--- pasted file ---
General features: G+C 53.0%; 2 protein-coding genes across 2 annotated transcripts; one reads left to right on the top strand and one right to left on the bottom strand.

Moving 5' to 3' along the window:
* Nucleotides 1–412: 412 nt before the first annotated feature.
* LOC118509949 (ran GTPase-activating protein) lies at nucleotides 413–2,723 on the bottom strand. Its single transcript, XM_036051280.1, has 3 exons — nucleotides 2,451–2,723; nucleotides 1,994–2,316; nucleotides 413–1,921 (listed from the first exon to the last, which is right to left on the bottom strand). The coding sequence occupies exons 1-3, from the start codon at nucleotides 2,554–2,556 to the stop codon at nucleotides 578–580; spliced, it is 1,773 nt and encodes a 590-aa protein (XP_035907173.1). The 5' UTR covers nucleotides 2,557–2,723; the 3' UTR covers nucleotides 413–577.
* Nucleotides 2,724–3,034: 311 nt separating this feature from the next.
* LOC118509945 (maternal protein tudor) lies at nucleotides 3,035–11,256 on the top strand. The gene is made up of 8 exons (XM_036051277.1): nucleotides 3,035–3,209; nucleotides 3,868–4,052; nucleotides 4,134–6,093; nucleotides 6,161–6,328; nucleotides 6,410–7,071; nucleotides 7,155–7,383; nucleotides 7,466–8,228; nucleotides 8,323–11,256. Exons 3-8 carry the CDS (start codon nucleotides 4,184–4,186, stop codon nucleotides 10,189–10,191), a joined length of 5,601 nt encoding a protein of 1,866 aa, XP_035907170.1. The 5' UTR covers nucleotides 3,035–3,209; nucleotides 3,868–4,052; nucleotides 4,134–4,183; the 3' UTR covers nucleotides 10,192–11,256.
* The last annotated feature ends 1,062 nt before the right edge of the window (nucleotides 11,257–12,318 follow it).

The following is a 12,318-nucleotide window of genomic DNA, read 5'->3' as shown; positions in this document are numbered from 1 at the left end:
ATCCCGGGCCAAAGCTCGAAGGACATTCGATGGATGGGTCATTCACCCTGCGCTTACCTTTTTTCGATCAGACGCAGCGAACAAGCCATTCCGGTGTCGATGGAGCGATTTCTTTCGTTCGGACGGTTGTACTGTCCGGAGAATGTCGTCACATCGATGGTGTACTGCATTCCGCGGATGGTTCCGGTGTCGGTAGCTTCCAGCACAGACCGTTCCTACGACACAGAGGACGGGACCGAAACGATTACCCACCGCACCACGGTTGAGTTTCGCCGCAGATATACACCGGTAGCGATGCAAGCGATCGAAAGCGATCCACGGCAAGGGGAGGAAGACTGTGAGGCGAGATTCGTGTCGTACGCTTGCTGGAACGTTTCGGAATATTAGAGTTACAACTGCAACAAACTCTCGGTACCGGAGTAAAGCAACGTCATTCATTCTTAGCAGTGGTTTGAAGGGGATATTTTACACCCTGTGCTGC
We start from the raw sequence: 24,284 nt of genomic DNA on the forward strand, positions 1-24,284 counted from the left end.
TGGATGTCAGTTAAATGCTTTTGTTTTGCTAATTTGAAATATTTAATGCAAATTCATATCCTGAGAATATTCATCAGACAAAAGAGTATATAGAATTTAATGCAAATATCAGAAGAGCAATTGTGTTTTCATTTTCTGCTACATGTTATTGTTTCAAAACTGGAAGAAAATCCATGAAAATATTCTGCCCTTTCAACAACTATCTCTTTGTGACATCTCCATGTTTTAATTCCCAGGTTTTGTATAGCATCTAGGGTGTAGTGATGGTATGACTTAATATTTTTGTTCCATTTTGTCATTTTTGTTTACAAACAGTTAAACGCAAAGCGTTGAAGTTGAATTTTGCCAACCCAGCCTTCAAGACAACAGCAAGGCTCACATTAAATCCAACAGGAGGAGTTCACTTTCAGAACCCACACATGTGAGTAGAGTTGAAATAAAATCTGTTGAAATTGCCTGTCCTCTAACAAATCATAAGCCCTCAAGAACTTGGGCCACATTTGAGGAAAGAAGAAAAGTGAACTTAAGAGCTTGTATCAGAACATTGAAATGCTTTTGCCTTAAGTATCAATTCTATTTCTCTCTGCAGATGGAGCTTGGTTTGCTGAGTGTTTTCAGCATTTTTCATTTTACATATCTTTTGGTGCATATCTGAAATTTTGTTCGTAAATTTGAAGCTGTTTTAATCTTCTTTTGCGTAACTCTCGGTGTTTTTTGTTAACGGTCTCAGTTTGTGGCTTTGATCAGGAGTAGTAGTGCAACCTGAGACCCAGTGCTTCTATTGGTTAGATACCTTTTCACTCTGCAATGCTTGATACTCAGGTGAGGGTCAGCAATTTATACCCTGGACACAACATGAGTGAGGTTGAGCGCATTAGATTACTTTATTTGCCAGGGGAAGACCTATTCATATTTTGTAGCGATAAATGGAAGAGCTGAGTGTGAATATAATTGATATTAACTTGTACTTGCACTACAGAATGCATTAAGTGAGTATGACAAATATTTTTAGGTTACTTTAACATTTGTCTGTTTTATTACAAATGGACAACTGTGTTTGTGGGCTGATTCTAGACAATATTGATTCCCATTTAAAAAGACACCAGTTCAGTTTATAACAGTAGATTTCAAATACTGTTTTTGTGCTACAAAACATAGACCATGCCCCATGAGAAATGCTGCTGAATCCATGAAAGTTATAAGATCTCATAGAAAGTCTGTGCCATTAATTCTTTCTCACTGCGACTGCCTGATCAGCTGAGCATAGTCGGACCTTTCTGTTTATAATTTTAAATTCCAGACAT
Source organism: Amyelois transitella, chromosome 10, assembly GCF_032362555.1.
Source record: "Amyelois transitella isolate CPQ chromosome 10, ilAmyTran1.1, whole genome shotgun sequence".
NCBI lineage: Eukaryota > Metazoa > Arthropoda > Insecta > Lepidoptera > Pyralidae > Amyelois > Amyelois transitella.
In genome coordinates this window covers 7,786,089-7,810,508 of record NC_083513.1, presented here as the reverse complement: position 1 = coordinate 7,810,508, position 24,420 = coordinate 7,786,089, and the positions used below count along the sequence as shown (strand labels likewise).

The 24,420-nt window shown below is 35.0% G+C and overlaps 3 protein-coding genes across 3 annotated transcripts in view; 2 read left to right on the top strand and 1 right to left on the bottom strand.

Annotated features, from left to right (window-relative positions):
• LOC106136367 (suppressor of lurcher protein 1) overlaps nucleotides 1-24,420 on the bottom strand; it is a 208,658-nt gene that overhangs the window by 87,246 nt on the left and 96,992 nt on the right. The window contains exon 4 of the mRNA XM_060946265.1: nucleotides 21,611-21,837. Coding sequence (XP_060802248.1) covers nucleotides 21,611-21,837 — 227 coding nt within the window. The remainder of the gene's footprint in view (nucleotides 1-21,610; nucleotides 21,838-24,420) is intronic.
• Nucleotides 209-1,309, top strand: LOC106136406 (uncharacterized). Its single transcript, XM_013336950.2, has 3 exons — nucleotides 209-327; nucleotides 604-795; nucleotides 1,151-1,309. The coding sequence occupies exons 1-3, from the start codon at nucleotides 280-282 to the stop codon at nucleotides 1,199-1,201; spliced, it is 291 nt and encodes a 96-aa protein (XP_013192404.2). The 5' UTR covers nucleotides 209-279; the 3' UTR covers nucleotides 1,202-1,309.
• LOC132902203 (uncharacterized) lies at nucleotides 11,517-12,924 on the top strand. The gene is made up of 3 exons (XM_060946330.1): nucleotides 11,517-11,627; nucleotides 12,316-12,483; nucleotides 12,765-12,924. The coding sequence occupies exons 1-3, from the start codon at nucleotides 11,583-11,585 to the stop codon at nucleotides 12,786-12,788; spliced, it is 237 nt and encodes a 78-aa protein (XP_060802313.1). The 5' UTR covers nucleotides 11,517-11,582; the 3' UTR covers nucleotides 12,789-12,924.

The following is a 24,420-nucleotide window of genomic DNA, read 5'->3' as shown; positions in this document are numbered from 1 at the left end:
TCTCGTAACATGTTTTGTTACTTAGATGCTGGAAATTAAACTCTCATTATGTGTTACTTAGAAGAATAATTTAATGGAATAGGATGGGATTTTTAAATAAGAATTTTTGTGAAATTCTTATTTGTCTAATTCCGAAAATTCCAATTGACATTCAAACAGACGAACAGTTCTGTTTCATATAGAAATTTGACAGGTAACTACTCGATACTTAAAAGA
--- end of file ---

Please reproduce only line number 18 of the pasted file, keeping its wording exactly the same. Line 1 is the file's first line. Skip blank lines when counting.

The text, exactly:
• LOC106136367 (suppressor of lurcher protein 1) overlaps nucleotides 1-24,420 on the bottom strand; it is a 208,658-nt gene that overhangs the window by 87,246 nt on the left and 96,992 nt on the right. The window contains exon 4 of the mRNA XM_060946265.1: nucleotides 21,611-21,837. Coding sequence (XP_060802248.1) covers nucleotides 21,611-21,837 — 227 coding nt within the window. The remainder of the gene's footprint in view (nucleotides 1-21,610; nucleotides 21,838-24,420) is intronic.